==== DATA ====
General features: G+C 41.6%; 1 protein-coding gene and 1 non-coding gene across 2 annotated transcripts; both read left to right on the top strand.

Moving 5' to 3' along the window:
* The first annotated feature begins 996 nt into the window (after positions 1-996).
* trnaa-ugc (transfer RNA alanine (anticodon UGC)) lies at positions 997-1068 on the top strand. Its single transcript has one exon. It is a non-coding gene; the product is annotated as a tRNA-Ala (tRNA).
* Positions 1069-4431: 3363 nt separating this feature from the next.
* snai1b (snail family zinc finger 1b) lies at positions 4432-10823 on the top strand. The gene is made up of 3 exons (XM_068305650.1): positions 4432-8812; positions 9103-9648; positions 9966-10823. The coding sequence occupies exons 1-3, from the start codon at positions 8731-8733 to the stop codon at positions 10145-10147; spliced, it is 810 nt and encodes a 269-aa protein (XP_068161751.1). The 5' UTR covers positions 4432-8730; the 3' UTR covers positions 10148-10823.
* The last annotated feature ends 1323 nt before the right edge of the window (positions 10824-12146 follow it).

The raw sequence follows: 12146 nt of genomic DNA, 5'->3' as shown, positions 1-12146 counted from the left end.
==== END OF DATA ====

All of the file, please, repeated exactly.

General features: G+C 41.6%; 1 protein-coding gene and 1 non-coding gene across 2 annotated transcripts; both read left to right on the top strand.

Moving 5' to 3' along the window:
* The first annotated feature begins 996 nt into the window (after positions 1-996).
* trnaa-ugc (transfer RNA alanine (anticodon UGC)) lies at positions 997-1068 on the top strand. Its single transcript has one exon. It is a non-coding gene; the product is annotated as a tRNA-Ala (tRNA).
* Positions 1069-4431: 3363 nt separating this feature from the next.
* snai1b (snail family zinc finger 1b) lies at positions 4432-10823 on the top strand. The gene is made up of 3 exons (XM_068305650.1): positions 4432-8812; positions 9103-9648; positions 9966-10823. The coding sequence occupies exons 1-3, from the start codon at positions 8731-8733 to the stop codon at positions 10145-10147; spliced, it is 810 nt and encodes a 269-aa protein (XP_068161751.1). The 5' UTR covers positions 4432-8730; the 3' UTR covers positions 10148-10823.
* The last annotated feature ends 1323 nt before the right edge of the window (positions 10824-12146 follow it).

The raw sequence follows: 12146 nt of genomic DNA, 5'->3' as shown, positions 1-12146 counted from the left end.